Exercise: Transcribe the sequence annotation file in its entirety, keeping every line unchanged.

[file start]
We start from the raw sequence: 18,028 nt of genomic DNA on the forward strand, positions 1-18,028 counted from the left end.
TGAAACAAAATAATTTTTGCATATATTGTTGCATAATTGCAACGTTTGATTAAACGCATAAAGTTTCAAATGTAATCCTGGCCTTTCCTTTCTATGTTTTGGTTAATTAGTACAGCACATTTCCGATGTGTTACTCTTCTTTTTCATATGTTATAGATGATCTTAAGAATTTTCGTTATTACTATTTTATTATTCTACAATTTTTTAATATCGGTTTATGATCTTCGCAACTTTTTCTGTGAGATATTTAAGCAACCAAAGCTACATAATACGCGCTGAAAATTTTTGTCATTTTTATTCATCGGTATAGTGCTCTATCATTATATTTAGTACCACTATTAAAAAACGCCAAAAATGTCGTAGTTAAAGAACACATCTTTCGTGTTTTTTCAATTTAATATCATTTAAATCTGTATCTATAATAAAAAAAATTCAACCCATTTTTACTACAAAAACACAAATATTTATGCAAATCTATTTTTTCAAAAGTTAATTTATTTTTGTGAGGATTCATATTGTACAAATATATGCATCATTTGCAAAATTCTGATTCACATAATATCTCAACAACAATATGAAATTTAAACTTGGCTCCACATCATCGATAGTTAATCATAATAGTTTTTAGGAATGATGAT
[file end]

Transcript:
We start from the raw sequence: 18,028 nt of genomic DNA on the forward strand, positions 1-18,028 counted from the left end.
TGAAACAAAATAATTTTTGCATATATTGTTGCATAATTGCAACGTTTGATTAAACGCATAAAGTTTCAAATGTAATCCTGGCCTTTCCTTTCTATGTTTTGGTTAATTAGTACAGCACATTTCCGATGTGTTACTCTTCTTTTTCATATGTTATAGATGATCTTAAGAATTTTCGTTATTACTATTTTATTATTCTACAATTTTTTAATATCGGTTTATGATCTTCGCAACTTTTTCTGTGAGATATTTAAGCAACCAAAGCTACATAATACGCGCTGAAAATTTTTGTCATTTTTATTCATCGGTATAGTGCTCTATCATTATATTTAGTACCACTATTAAAAAACGCCAAAAATGTCGTAGTTAAAGAACACATCTTTCGTGTTTTTTCAATTTAATATCATTTAAATCTGTATCTATAATAAAAAAAATTCAACCCATTTTTACTACAAAAACACAAATATTTATGCAAATCTATTTTTTCAAAAGTTAATTTATTTTTGTGAGGATTCATATTGTACAAATATATGCATCATTTGCAAAATTCTGATTCACATAATATCTCAACAACAATATGAAATTTAAACTTGGCTCCACATCATCGATAGTTAATCATAATAGTTTTTAGGAATGATGAT